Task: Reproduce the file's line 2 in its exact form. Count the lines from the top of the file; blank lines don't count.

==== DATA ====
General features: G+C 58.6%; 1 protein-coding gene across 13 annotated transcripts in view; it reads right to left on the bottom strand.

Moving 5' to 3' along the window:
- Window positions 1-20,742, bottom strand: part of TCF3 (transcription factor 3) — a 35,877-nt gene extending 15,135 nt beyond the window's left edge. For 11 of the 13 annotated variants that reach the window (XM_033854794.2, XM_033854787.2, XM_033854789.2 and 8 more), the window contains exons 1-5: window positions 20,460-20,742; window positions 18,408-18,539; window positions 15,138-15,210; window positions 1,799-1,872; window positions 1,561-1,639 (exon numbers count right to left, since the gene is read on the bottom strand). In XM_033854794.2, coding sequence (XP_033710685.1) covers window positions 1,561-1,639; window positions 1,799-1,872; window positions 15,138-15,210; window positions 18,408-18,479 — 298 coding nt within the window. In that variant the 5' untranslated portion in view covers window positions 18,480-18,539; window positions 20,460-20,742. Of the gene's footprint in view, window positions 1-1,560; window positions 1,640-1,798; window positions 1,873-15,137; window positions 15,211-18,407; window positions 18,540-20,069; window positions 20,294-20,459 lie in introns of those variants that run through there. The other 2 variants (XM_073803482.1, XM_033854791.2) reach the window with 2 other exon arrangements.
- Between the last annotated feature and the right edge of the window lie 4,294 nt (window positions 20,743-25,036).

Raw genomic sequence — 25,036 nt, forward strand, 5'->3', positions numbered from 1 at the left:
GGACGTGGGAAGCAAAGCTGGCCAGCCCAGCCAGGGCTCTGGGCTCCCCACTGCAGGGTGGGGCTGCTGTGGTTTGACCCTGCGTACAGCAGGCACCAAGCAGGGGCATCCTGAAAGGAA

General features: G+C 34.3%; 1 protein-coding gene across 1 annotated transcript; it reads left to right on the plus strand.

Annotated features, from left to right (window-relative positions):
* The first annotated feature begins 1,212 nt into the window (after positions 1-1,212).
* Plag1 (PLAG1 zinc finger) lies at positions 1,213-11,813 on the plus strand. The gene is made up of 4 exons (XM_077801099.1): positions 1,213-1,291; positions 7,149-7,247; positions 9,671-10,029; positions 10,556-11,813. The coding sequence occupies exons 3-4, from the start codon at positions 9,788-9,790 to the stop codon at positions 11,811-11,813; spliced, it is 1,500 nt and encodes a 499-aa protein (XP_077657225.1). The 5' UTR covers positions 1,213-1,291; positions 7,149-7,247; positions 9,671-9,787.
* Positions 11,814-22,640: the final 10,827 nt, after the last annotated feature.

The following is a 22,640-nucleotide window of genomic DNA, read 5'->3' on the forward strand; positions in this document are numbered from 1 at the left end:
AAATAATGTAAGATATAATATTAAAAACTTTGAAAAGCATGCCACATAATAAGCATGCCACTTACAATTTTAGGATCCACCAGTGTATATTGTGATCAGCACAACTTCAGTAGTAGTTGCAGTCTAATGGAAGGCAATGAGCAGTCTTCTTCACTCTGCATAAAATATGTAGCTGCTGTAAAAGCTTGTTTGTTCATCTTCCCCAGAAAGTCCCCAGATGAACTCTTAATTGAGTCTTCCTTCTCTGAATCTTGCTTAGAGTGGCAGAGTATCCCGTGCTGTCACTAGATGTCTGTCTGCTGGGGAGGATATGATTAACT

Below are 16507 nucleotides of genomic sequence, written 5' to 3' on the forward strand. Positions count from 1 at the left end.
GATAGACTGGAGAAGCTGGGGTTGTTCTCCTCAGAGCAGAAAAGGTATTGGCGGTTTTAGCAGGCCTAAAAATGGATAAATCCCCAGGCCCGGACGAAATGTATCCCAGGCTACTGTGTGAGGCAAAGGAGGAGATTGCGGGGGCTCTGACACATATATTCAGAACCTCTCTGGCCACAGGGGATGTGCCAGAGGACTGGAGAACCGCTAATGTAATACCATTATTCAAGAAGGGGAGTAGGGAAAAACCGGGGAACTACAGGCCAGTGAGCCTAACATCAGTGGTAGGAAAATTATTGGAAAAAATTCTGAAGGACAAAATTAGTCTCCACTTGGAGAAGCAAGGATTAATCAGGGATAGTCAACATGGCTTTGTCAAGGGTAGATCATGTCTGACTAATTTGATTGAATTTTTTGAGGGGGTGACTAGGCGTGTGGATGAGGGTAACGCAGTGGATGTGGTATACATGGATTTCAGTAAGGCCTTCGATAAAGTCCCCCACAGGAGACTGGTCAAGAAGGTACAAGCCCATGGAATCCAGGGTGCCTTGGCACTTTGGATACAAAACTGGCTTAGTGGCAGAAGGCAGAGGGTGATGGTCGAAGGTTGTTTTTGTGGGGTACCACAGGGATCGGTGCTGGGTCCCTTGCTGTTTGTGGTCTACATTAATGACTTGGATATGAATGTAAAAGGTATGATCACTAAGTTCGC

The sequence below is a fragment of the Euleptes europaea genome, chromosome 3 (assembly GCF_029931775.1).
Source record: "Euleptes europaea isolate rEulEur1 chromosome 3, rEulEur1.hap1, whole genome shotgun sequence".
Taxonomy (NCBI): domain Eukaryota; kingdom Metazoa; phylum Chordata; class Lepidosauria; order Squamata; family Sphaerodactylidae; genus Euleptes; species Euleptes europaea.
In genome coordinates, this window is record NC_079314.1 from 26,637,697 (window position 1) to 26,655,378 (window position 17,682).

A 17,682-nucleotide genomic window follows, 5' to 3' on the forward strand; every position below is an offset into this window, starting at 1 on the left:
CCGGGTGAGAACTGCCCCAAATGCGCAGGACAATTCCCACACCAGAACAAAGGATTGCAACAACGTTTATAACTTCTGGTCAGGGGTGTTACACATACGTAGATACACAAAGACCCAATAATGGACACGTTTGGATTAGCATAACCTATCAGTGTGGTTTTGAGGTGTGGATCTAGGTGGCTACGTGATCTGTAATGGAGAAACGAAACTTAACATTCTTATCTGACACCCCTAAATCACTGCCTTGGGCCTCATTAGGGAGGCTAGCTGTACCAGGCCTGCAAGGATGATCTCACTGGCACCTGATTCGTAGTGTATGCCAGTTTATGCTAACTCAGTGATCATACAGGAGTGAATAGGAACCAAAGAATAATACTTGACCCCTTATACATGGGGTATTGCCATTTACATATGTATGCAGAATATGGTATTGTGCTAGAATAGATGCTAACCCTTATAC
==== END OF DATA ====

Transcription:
Moving 5' to 3' along the window: